SELECT * FROM citus_tables;
┌────────────┬──────────────────┬─────────────────────┬───────────────┬────────────┬─────────────┬─────────────┬───────────────┐
│ table_name │ citus_table_type │ distribution_column │ colocation_id │ table_size │ shard_count │ table_owner │ access_method │
├────────────┼──────────────────┼─────────────────────┼───────────────┼────────────┼─────────────┼─────────────┼───────────────┤
│ foo.test   │ distributed      │ test_column         │             1 │ 0 bytes    │          32 │ citus       │ heap          │
│ ref        │ reference        │ <none>              │             2 │ 24 GB      │           1 │ citus       │ heap          │
│ test       │ distributed      │ id                  │             1 │ 248 TB     │          32 │ citus       │ heap          │
└────────────┴──────────────────┴─────────────────────┴───────────────┴────────────┴─────────────┴─────────────┴───────────────┘

Time partitions view

Azure Cosmos DB for PostgreSQL provides UDFs to manage partitions for the Timeseries Data use case. It also maintains a time_partitions view to inspect the partitions it manages.

Columns:

  • parent_table the table that is partitioned
  • partition_column the column on which the parent table is partitioned
  • partition the name of a partition table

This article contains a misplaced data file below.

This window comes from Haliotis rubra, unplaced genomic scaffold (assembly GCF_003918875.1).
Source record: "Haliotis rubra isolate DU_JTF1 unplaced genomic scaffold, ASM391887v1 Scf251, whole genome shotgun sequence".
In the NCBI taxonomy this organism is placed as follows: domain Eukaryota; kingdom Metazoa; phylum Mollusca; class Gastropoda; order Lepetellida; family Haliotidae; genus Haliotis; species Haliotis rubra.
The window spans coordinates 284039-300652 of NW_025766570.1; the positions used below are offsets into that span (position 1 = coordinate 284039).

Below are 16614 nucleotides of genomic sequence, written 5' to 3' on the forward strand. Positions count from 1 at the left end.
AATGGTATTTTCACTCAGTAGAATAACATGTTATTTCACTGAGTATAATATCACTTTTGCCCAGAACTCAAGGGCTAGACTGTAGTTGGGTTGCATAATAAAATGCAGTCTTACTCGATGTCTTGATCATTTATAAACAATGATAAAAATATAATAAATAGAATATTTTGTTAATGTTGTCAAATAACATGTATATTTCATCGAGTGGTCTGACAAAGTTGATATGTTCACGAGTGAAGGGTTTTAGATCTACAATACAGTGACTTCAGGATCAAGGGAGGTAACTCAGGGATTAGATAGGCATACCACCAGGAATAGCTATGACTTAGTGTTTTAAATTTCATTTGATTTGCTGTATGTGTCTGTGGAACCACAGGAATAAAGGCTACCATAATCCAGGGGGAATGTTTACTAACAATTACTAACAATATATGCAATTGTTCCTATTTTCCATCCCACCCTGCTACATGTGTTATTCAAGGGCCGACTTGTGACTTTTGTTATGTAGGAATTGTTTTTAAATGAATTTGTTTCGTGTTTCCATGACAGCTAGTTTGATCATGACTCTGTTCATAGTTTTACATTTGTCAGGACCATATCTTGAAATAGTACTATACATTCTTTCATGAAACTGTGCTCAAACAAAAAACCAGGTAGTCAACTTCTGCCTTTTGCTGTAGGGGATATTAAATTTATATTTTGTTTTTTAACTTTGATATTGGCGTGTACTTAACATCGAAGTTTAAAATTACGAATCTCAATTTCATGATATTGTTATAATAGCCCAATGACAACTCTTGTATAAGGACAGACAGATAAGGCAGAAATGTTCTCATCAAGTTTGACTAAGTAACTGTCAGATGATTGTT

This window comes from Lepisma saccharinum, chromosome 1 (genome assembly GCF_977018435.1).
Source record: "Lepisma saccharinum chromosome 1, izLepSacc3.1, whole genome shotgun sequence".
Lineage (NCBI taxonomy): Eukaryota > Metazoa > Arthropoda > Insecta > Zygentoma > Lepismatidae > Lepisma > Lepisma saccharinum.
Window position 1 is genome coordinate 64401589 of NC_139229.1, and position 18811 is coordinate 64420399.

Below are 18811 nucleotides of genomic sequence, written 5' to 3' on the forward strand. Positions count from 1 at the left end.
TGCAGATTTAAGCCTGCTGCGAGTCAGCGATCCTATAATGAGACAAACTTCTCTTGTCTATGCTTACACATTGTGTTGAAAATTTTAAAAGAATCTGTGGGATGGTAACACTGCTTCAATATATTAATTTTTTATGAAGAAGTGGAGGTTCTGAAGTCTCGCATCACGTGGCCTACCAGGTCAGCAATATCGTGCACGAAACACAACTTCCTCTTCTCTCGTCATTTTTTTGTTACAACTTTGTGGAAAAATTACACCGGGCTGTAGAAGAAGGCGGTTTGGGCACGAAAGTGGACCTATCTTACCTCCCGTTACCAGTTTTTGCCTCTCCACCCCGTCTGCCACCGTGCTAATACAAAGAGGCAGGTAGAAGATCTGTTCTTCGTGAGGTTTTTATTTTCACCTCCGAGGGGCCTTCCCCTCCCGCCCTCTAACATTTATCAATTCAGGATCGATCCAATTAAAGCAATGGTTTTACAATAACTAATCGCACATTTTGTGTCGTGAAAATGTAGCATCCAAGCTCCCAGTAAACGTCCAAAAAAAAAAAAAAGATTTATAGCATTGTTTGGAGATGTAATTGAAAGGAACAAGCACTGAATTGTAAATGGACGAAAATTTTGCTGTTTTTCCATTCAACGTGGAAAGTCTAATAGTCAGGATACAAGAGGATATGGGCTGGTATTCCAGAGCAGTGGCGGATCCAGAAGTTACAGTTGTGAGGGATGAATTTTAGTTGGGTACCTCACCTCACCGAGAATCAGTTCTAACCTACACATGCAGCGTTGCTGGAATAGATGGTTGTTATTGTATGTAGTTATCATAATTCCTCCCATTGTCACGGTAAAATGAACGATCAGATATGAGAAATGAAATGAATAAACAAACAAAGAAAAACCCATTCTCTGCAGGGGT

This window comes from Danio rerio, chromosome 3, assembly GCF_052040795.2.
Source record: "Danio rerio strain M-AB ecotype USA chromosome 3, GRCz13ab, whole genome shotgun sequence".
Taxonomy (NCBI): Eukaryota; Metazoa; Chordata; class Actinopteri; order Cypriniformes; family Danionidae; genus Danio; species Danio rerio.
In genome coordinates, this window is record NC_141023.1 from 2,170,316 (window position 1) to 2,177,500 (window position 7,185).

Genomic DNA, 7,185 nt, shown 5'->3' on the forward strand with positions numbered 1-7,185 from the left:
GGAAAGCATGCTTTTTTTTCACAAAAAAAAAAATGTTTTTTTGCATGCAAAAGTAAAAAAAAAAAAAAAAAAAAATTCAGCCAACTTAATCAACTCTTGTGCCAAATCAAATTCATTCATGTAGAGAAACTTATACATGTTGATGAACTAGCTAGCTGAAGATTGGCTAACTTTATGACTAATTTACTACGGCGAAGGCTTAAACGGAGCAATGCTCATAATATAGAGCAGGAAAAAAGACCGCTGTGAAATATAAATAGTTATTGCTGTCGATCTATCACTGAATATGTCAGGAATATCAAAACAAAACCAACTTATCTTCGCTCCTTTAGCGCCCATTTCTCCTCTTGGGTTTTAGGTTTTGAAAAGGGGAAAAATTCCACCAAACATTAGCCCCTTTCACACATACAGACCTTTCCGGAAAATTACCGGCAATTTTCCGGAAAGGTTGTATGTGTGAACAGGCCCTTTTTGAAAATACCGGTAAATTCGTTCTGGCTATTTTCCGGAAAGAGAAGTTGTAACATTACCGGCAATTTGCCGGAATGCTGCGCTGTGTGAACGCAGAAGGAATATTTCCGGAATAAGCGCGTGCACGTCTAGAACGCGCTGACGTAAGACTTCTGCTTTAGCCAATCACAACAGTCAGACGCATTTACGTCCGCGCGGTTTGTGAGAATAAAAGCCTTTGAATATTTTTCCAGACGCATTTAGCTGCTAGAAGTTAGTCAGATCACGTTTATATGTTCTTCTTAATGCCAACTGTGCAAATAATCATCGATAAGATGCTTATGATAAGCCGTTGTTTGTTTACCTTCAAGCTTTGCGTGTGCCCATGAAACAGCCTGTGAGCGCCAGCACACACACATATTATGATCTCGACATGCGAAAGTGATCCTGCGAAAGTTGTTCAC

• from_value lower bound in time for rows in this partition
  • to_value upper bound in time for rows in this partition
  • access_method heap for row-based storage, and columnar for columnar storage
SELECT * FROM time_partitions;
┌────────────────────────┬──────────────────┬─────────────────────────────────────────┬─────────────────────┬─────────────────────┬───────────────┐
│      parent_table      │ partition_column │                partition                │     from_value      │      to_value       │ access_method │
├────────────────────────┼──────────────────┼─────────────────────────────────────────┼─────────────────────┼─────────────────────┼───────────────┤
│ github_columnar_events │ created_at       │ github_columnar_events_p2015_01_01_0000 │ 2015-01-01 00:00:00 │ 2015-01-01 02:00:00 │ columnar      │
│ github_columnar_events │ created_at       │ github_columnar_events_p2015_01_01_0200 │ 2015-01-01 02:00:00 │ 2015-01-01 04:00:00 │ columnar      │
│ github_columnar_events │ created_at       │ github_columnar_events_p2015_01_01_0400 │ 2015-01-01 04:00:00 │ 2015-01-01 06:00:00 │ columnar      │
│ github_columnar_events │ created_at       │ github_columnar_events_p2015_01_01_0600 │ 2015-01-01 06:00:00 │ 2015-01-01 08:00:00 │ heap          │
└────────────────────────┴──────────────────┴─────────────────────────────────────────┴─────────────────────┴─────────────────────┴───────────────┘

Colocation group table

The pg_dist_colocation table contains information about which tables' shards should be placed together, or colocated. When two tables are in the same colocation group, Azure Cosmos DB for PostgreSQL ensures shards with the same distribution column values will be placed on the same worker nodes. Colocation enables join optimizations, certain distributed rollups, and foreign key support. Shard colocation is inferred when the shard counts, replication factors, and partition column types all match between two tables; however, a custom colocation group may be specified when creating a distributed table, if so desired.

Name Type Description
colocationid int Unique identifier for the colocation group this row corresponds to.